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Home / US / President Trump blows it for 7-year-olds and receives calls from children about Santa Claus

President Trump blows it for 7-year-olds and receives calls from children about Santa Claus



President Donald Trump did the unthinkable when he received calls about Santa Claus on Christmas Eve: he asked a boy if Santa Claus was real.

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In front of a roaring chimney in the White House State House, the president asked a seven-year-old Coleman if he was "still a believer" and possibly shook the boy's faith in Saint Nick forever.

"Hello, is this Coleman, Merry Christmas, how are you?" Trump asked. "Do you still believe in Santa Claus, because at 7 it's a marginal question, right?" the president added with a giggle.

<img src = "https://s.abcnews.com/images/Politics/trump-christmas-calls-ap-mo-201
81225_hpMain_4x3_992.jpg" border = "0" width = "640" height = "480 "alt =" PHOTO: President Donald Trump speaks on the phone and shares updates to follow Santa Claus' moves by Santa North American Aerospace Defense Command (NORAD) on Christmas Eve, Monday, December 24, 2018.
President [19659007] Donald Trump talks on the phone to provide updates to track Santas movements of the North American Aerospace Defense Command (NORAD) on Christmas Eve, Monday, December 24, 2018, from children around the world who are the North American Aerospace Command (NORAD) who has been following the Christmas Eve of Christmas Eve around the world for 63 years.

Trump may have been in a bleak mood because of the ongoing government deadlock and recent stock market rally, but he seemed happy in later calls.

They laughed at him, questioned children about their hometowns, and thanked a general for his service.

<img src = "https://s.abcnews.com/images/Politics/trump-melania-calls-ap-mo-20181225_hpMain_4x3_992.jpg" border = "0" width = "640" height = "480 "alt =" PHOTO: President Donald Trump and First Lady Melania Trump speak on the phone and share updates to follow Santa Claus' movements from the North American Aerospace Command (NORAD) Santa Tracker on Christmas Eve, Monday, December 24, 2018 [19659007] AP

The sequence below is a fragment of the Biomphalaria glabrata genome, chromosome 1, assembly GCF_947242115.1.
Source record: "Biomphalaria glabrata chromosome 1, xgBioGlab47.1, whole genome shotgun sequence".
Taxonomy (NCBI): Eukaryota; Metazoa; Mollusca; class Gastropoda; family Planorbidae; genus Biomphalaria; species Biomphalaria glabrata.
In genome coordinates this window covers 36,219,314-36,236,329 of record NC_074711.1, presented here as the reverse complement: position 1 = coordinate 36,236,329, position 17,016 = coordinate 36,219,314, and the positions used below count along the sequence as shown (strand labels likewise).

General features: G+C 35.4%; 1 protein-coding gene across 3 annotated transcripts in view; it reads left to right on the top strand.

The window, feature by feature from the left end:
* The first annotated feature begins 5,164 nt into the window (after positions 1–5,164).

President Donald Trump and First Lady Melania Trump speak on the phone and share updates to follow Santa Claus' movements from the North American Aerospace Defense Command (NORAD) on Christmas Eve, Monday, December 24, 2018. [19659015] PHOTO: President Donald Trump makes a statement on the possible closure of the government before signing on December 21, 2018 at the White House Oval Office in Washington DC "/> Evan Vucci / AP
President Donald Trump makes a statement He will close the possible closure of the government before signing a reform bill on 21 June 2018 at the White House Oval Office in Washington DC.

"What Santa's bringing for Christmas? Who's with you?" He asked another young caller. "Nice Christmas and I'll talk to you again, okay? "

First Lady Melania Trump tweeted pictures of the couple who had previously received calls. Trump showed a happy smile in a dark suit and a red tie. She called the annual event one of her favorite traditions in the White House.

"Helping children across the country #Santa becomes one of my favorite traditions," she tweeted. "@Potus and I worked with @NORADSanta – #ChristmasEve"

NORAD traces Santa's sleigh since 1955 from the North Pole. This tradition began when a department store accidentally placed the phone number of a NORAD officer in a Christmas ad.

Most government offices were closed due to the closure, but NORAD said it would definitely continue its longstanding tradition.

"NORAD will continue its 63-year tradition of NORAD Tracks Santa on December 24 in the event of a government deadlock," NORAD tweeted last week. "Military personnel directing NORAD Tracks Santa are supported by approximately 1,500 volunteers who provide the program each year."


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